How to Overcome Imposter Syndrome at Work - Embracing Discomfort
We are all challenged when we recognize our skills aren't perfect. We need to embrace the discomfort to continue to grow.
I was a few months into my new job at Amazon as a level 5 manager, an entry level management position. I had started out excited. Then I felt confused. Then I was scared. The pace was faster than I was used to. The complexity of the systems was mind boggling. It seemed like the other managers knew exactly what they were doing, and I was silently lost.
I can remember the worst moments of panic when I closed the door to my office, pretending to be busy. I couldn't handle another person entering my office, and demanding decisions I didn't feel qualified to make. My peer managers walked around with confidence, directing their teams with skill and autonomy. I felt like I didn't belong. I began to imagine what searching for a new job would be like, with only a few months of Amazon experience on my resume.
Imposter Syndrome is the persistent voice in the back of your mind saying "You're not good enough", "You don't belong here", or "Everyone else is better at this." It is a painful feeling. It is also common for everyone to feel it at times, and can be managed with purposeful action.
Two sides of the same coin
I was promoted 3 times at Amazon after that painful ramp up period. I moved from an entry level software development manager, to a Director of Technology. Looking back at it, I would say that my imposter syndrome fears were both justified, and fallacious.
You can't blanket deny imposter syndrome fears, because we know deep down that there is truth behind them. We are often expected to do uncomfortable things. Our co-workers might do them better. We absolutely are justified in our fears we might fail. There are occasions when we are expected to do something, we will try, and we will fail.
When I joined Amazon, I didn't come from the same engineering background as my peers. I hadn't built systems of the same scale. I hadn't managed a team as large as I was given when I joined. I was justified in being afraid of failure.
We don't feel imposter syndrome when working on tasks we're comfortable with. I remember in those early months the exciting moments when someone asked me a question I could answer. Perhaps it was only a tiny question about publishing tools, but it was finally something I was familiar with. I jumped into that discussion with two feet.
Instead, we feel imposter syndrome when we legitimately don't have expertise. When we're being stretched, we might not succeed. We might know less than our co-workers. Others might discover our gaps in experience, knowledge, or skills. Our fears are justified.
I used fallacious because it's a fantastic word we should use more, and it speaks directly to imposter syndrome. Something is fallacious when it is "based on a mistaken belief."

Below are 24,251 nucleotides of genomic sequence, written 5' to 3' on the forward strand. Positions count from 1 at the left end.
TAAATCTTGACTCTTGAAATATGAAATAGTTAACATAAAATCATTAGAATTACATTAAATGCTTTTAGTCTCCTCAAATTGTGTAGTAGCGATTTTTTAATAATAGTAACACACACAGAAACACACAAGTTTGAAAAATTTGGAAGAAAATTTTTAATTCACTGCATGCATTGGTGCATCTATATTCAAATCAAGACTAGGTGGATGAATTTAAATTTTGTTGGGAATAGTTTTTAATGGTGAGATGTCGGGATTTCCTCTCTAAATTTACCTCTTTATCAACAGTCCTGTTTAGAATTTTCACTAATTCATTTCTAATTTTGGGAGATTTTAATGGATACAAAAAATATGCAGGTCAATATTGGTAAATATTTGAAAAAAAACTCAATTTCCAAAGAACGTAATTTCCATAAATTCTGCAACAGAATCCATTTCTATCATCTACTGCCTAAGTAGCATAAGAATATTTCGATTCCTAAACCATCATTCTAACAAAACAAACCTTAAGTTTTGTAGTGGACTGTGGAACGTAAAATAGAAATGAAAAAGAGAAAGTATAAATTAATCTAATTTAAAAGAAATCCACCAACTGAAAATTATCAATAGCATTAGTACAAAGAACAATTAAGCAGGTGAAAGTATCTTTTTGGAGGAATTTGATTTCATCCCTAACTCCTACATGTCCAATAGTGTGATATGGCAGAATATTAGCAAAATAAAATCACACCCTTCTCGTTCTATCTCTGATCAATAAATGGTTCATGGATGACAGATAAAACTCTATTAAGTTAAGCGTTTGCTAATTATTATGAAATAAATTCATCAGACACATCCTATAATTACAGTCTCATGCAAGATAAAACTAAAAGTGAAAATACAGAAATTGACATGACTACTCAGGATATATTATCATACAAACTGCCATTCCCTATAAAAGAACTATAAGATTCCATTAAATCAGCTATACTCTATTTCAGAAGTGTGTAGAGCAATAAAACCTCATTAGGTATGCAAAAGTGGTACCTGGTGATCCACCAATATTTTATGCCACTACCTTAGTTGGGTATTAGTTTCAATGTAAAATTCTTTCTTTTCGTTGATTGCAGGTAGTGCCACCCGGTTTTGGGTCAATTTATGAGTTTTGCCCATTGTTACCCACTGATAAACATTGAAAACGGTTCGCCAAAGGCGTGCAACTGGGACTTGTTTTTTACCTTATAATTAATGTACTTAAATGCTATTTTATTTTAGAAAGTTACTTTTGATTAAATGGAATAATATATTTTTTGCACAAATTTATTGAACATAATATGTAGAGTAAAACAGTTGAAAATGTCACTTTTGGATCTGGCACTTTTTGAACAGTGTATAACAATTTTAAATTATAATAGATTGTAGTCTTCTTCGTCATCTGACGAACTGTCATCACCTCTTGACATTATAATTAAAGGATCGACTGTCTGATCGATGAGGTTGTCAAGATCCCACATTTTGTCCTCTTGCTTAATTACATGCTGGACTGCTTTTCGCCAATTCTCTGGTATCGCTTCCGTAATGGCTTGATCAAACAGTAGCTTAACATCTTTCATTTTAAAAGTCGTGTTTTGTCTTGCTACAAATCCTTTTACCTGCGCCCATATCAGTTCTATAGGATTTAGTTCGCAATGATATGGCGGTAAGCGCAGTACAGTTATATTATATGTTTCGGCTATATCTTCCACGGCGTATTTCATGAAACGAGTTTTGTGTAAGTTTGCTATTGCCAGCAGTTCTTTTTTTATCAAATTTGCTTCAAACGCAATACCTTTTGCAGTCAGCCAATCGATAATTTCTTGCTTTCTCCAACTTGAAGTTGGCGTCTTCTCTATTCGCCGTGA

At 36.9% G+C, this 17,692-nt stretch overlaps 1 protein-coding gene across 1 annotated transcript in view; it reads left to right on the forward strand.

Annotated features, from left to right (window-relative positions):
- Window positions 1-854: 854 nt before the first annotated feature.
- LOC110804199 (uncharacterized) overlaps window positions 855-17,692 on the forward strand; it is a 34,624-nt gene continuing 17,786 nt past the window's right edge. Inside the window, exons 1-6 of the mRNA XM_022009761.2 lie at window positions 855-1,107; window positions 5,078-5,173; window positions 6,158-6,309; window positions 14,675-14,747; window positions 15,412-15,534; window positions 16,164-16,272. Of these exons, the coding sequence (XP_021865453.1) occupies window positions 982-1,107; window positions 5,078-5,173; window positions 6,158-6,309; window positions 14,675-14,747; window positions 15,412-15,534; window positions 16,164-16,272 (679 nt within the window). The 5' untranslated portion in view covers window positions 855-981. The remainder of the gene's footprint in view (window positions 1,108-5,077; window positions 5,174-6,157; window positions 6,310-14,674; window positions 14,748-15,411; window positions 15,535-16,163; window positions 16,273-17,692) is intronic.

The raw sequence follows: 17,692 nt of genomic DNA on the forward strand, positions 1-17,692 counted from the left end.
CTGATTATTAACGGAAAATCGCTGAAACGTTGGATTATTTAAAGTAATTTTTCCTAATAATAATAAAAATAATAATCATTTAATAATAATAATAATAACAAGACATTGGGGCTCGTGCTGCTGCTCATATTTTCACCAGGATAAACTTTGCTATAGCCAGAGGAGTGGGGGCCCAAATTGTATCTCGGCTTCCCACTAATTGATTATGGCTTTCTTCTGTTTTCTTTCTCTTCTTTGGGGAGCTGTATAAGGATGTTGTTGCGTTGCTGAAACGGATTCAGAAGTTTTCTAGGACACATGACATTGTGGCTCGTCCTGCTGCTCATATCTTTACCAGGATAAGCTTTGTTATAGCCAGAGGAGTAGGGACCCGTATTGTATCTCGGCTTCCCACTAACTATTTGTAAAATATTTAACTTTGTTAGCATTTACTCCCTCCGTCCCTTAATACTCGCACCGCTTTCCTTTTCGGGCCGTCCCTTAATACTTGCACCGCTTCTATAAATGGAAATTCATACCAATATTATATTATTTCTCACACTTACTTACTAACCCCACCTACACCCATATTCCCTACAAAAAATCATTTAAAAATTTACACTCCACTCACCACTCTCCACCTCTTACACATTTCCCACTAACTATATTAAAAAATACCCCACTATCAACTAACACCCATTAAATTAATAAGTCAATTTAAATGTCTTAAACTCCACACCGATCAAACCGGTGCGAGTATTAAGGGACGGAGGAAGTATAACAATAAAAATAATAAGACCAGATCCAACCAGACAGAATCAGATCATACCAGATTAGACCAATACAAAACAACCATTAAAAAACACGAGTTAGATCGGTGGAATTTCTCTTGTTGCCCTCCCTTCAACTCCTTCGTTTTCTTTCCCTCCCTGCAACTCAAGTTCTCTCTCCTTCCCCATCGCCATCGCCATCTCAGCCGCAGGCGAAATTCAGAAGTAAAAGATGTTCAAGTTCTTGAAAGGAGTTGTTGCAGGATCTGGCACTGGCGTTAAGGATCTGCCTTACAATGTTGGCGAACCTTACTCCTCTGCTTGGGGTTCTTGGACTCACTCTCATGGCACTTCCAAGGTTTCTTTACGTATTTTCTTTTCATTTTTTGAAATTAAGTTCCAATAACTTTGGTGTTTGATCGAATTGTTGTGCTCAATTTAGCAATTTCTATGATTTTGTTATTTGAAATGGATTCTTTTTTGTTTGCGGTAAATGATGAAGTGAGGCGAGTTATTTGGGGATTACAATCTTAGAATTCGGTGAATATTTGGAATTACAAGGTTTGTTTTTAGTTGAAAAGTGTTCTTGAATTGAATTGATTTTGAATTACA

I believed I was missing some core engineering skills. Most of my peers at the time had been engineers at Amazon before becoming managers, and I didn't have the same background. However, it turns out that the knowledge of how to code at Amazon was not a core skill necessary to being a successful manager. I was correct that I was missing some engineering experience, I was incorrect that it was necessary.
I believed that my co-workers were directing their teams better than I was. When I paid close attention to their decisions, I began to recognize decisions I disagreed with. Their background and experience was not better than mine, it was different. I was correct that they had more experience at Amazon, but I was incorrect that this experience was better.
I believed that my co-workers were confident and lacked the doubt I felt. As I grew to know my co-workers, I realized that everyone deals with doubt and fear differently. Some people avoided areas of discomfort. Some people invested excessive time seeking perfection. Others smothered their internal doubt in unbridled arrogance. I was correct that my co-workers looked confident from the outside, but I was incorrect in my assumption that they lacked doubt.
I believed that I was unable to make some decisions for the team due to an ability or experience gap. As I grew in experience, I began to recognize that some engineers were pushing their challenging engineering decisions onto their manager. I was correct that I was not qualified to make those decisions, but I was incorrect that those decisions should be made by me.
Coping with imposter syndrome
Since imposter syndrome can be justified, it's not realistic to suggest overcoming it. I think doubting your own abilities is healthy. Recognizing that you may be wrong is a valuable trait for leaders. If you're challenging yourself, you should have doubt in your ability to be successful.
Instead, you need to work on coping mechanisms to be successful despite imposter syndrome.